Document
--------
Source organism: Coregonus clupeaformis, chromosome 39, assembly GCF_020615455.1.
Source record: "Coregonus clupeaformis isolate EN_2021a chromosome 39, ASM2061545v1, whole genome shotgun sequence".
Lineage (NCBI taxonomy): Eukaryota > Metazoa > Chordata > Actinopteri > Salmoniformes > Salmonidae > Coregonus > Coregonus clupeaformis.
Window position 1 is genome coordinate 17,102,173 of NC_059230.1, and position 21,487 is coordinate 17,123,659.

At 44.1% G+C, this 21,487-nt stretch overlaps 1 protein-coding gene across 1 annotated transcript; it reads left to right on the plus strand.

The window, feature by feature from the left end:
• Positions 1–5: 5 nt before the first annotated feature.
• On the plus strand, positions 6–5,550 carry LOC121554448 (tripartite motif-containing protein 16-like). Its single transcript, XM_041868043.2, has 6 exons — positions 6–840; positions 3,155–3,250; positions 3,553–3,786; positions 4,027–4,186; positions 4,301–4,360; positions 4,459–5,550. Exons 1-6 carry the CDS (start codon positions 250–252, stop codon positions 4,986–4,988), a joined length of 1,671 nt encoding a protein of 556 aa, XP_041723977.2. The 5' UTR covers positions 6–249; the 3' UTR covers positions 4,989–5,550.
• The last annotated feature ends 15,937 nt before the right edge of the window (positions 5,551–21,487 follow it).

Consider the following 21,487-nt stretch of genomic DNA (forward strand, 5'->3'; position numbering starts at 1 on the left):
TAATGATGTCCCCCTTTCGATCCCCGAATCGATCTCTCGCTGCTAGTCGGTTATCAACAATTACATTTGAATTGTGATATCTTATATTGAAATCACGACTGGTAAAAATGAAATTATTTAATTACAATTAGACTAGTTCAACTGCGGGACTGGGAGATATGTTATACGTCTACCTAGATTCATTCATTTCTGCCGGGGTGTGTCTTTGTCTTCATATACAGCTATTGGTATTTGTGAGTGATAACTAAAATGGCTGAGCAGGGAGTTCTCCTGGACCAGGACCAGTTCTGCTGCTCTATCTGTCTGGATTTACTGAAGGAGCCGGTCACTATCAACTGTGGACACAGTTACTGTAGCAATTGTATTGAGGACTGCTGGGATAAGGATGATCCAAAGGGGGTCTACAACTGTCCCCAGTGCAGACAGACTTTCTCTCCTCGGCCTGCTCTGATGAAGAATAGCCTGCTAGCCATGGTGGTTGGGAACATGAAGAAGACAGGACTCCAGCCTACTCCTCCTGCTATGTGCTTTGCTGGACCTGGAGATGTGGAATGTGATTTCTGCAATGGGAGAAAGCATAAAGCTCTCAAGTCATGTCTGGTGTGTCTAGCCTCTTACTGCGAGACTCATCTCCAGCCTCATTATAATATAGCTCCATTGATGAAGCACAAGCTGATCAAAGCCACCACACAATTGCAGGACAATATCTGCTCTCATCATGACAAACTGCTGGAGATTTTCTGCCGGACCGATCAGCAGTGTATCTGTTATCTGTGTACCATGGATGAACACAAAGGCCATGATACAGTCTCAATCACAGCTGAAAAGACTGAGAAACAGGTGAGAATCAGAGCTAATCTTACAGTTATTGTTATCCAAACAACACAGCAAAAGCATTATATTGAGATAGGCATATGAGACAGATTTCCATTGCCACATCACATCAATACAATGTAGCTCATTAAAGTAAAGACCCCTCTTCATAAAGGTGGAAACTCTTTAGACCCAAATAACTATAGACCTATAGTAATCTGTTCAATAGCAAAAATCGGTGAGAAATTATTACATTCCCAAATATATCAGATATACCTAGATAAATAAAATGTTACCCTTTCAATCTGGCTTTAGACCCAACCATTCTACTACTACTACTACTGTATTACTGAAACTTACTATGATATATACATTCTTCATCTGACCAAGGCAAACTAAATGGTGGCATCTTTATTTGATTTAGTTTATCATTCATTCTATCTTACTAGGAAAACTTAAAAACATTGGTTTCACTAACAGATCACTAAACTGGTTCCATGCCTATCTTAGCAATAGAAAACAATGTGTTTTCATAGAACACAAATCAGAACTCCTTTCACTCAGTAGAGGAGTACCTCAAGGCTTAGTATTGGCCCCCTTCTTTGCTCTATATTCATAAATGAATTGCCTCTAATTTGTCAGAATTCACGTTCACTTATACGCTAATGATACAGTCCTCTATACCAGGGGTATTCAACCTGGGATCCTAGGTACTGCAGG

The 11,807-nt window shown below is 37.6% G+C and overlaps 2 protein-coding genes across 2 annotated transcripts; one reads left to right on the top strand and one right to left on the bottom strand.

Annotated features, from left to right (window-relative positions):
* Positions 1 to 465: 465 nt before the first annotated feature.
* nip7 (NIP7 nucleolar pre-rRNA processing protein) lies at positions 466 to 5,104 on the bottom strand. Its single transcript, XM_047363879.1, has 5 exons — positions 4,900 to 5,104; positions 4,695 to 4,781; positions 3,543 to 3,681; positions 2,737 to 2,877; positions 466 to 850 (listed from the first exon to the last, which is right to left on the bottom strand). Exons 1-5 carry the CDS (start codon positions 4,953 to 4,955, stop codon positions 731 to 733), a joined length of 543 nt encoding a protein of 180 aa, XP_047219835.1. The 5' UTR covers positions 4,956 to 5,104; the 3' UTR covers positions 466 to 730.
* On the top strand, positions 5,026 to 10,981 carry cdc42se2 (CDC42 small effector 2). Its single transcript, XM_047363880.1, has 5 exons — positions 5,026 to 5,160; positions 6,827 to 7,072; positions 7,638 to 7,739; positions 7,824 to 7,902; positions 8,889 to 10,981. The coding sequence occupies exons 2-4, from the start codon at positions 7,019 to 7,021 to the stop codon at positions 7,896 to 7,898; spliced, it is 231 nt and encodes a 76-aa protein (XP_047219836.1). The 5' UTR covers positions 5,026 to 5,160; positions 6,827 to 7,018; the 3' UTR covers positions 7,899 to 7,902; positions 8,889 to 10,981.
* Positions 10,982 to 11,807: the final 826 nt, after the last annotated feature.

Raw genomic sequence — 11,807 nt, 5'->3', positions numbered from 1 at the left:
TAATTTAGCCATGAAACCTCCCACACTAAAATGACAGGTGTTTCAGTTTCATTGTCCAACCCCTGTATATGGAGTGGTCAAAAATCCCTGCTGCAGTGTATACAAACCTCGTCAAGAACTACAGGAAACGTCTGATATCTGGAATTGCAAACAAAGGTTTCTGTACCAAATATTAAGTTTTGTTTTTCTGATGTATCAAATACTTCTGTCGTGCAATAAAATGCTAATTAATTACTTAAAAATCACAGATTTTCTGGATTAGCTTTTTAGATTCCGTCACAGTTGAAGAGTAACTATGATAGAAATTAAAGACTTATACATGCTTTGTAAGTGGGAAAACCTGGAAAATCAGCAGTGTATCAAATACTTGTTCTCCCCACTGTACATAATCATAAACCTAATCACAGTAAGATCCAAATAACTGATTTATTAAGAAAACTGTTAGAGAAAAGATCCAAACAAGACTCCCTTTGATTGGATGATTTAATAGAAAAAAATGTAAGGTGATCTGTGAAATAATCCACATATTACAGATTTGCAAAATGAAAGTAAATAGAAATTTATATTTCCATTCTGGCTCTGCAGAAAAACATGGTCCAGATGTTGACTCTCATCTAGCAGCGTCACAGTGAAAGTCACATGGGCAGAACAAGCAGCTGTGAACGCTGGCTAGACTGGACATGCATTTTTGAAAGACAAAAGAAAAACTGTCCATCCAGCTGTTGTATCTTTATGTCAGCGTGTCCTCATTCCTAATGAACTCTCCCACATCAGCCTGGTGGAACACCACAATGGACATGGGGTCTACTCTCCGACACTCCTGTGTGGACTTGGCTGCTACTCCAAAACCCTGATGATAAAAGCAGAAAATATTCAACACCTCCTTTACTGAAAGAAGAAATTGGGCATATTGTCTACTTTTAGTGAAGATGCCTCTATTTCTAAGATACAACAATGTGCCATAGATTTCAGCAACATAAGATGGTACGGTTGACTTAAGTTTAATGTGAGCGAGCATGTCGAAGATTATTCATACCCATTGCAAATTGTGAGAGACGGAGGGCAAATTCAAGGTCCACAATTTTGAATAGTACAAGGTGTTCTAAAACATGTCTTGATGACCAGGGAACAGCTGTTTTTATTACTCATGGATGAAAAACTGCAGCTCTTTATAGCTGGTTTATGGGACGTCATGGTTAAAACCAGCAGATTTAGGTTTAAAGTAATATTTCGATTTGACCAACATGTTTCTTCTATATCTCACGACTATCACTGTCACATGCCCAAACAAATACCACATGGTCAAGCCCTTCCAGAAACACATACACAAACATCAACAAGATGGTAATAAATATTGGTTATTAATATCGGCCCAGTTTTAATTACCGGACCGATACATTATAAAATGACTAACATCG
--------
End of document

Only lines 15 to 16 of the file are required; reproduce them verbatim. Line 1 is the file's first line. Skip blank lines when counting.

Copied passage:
* nip7 (NIP7 nucleolar pre-rRNA processing protein) lies at positions 466 to 5,104 on the bottom strand. Its single transcript, XM_047363879.1, has 5 exons — positions 4,900 to 5,104; positions 4,695 to 4,781; positions 3,543 to 3,681; positions 2,737 to 2,877; positions 466 to 850 (listed from the first exon to the last, which is right to left on the bottom strand). Exons 1-5 carry the CDS (start codon positions 4,953 to 4,955, stop codon positions 731 to 733), a joined length of 543 nt encoding a protein of 180 aa, XP_047219835.1. The 5' UTR covers positions 4,956 to 5,104; the 3' UTR covers positions 466 to 730.
* On the top strand, positions 5,026 to 10,981 carry cdc42se2 (CDC42 small effector 2). Its single transcript, XM_047363880.1, has 5 exons — positions 5,026 to 5,160; positions 6,827 to 7,072; positions 7,638 to 7,739; positions 7,824 to 7,902; positions 8,889 to 10,981. The coding sequence occupies exons 2-4, from the start codon at positions 7,019 to 7,021 to the stop codon at positions 7,896 to 7,898; spliced, it is 231 nt and encodes a 76-aa protein (XP_047219836.1). The 5' UTR covers positions 5,026 to 5,160; positions 6,827 to 7,018; the 3' UTR covers positions 7,899 to 7,902; positions 8,889 to 10,981.